“Why’d He Bring That Chicken Hawk?”

Linda LaitalaBusiness, Employees, Management, SalesLeave a Comment

My husband’s grandparents emigrated from Finland to a small farm near Chisholm.  Northern Minnesota was rugged country in those days.  Timber wolves and bears were plentiful; they found domestic livestock easy prey.

To protect their animals, everyone carried a rifle when they left the house.  My husband’s five uncles were skilled shooters; they passed that ability on to their young nephew.  Pheasants and grouse were often bagged on the afternoon walk to round up the cows for the evening milking.  

One afternoon, my husband was sent to get the cows alone.  As the cows were walking ahead, he saw a large bird fly through the trees.  He took careful aim and shot.  The bird was down.  He’d never seen a bird like this before, but he proudly carried it home and handed it to his grandmother to cook.

Katri Laitala (who spoke no English) looked at her grandson (who spoke no Finnish) and looked at the bird.  She turned to her oldest son and asked, “Why’d he bring me this chicken hawk?”  Her 10-year-old grandson didn’t know chicken hawks were stringy, tough and flavorless.  He was proudly showing off his shooting prowess.

This is an example of an unintended consequence.  The same thing happens in business.  We want to do the right thing, but sometimes we get the opposite of what we wanted.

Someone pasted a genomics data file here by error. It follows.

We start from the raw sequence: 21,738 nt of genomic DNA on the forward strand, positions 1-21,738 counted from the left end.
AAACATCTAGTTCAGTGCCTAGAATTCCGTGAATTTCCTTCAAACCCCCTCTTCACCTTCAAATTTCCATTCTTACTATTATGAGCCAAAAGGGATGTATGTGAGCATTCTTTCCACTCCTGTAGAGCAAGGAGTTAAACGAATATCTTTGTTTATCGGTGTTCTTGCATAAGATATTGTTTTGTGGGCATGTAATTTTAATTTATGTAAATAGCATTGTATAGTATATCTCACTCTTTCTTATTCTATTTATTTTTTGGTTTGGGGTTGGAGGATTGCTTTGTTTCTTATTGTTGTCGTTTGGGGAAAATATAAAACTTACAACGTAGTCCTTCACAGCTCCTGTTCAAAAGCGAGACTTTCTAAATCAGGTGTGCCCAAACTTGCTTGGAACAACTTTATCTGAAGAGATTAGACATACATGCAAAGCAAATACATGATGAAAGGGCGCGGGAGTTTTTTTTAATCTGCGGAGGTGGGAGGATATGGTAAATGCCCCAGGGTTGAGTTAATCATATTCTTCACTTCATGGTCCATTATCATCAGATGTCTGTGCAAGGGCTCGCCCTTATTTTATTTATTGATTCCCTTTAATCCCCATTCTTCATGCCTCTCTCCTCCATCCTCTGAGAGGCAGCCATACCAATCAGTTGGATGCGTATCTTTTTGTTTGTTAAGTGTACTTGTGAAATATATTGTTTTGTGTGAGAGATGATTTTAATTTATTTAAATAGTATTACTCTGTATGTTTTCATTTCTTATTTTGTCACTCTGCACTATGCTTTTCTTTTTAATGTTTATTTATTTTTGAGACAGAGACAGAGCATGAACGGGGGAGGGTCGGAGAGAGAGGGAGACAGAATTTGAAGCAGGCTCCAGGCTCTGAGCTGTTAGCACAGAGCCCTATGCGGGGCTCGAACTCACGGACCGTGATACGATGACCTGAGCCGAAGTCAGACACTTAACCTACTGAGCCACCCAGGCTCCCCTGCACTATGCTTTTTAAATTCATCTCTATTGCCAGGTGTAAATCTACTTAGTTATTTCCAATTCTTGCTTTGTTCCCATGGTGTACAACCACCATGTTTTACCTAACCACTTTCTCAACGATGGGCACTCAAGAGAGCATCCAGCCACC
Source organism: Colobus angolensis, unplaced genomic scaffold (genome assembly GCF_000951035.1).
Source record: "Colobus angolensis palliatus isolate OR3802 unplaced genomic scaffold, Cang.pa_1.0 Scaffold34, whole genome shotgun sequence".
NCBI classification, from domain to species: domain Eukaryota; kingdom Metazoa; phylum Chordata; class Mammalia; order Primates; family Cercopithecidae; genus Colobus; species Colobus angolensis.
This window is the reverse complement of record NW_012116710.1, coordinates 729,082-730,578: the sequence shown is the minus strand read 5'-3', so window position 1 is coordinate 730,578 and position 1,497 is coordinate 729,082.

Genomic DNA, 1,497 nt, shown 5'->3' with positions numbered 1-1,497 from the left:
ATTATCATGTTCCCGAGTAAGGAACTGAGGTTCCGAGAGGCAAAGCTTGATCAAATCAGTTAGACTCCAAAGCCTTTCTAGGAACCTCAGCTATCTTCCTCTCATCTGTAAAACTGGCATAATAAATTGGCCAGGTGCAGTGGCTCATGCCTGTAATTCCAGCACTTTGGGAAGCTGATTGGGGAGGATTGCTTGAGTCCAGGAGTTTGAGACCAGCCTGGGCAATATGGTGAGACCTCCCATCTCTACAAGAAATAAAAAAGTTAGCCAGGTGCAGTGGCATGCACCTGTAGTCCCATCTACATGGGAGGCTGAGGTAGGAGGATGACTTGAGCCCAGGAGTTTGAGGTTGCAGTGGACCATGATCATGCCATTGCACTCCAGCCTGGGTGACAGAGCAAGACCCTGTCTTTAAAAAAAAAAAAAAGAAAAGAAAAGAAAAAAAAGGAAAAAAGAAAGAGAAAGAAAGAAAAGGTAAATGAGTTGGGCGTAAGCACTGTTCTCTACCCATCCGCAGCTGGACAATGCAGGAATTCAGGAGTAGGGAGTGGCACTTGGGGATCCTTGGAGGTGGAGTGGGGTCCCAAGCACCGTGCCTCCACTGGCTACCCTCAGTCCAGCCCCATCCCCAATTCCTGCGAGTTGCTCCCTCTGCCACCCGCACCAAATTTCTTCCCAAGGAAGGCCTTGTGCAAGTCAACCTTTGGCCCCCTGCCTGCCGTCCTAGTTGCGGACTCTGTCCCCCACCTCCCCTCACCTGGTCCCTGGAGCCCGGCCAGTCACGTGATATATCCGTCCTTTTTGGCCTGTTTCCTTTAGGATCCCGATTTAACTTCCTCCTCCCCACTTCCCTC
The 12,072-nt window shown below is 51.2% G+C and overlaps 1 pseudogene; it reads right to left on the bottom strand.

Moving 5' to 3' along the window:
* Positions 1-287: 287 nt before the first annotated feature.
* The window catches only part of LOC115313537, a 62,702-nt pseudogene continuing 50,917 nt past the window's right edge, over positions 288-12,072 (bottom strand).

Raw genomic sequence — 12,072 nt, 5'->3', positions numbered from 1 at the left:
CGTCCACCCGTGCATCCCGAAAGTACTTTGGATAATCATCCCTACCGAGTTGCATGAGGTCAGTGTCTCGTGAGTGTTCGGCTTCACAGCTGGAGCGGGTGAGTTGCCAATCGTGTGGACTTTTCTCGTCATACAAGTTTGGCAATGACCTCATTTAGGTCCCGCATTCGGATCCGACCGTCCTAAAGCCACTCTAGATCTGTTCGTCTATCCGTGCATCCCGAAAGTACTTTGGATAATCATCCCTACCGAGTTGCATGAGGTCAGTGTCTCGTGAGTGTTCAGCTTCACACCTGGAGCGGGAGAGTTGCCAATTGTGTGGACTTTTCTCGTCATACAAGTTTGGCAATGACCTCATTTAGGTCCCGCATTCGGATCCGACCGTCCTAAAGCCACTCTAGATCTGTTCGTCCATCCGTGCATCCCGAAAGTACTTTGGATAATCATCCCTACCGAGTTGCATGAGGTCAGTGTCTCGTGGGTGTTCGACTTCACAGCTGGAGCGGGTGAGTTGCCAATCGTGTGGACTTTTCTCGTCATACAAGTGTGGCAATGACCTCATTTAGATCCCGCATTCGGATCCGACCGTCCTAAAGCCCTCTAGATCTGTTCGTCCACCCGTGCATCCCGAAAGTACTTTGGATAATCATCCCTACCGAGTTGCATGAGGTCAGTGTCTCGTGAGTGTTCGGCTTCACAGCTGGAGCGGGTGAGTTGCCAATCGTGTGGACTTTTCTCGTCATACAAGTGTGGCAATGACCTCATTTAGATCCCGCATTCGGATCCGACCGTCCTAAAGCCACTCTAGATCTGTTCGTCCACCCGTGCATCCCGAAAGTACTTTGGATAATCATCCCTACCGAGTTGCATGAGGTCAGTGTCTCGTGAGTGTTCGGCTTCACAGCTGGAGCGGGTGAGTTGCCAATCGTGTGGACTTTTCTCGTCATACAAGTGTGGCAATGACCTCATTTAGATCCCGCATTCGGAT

Some examples of the Law of Unintended Consequences:

Using all your best employees to work on every important project

You may be burning out those employees while neglecting to encourage and develop equally talented but untested staff.  Under-utilized staff may become resentful and leave.  If your best employees leave for better opportunities you’re left high and dry.

Being too nice with staff

Employees don’t benefit from a boss who is “one of them”.  Being too nice means things aren’t being said that should be said.  The boss may be avoiding confronting a performance issue or conflict.  Good employees lose respect, poor performers never improve.

Doing everything for people

We’re compassionate.  We want to help people.  When we do things for people instead of delegating, we create dependency.  They may not appreciate our interference because we deny them an opportunity to overcome a challenge and learn a new skill on their own.

Our good intentions may result in unexpected consequences.  But don’t let that prevent you from doing what should be done.  Even if you end up with a chicken hawk for lunch, you and someone else will learn valuable skills that will last a lifetime.

The road is easier together,

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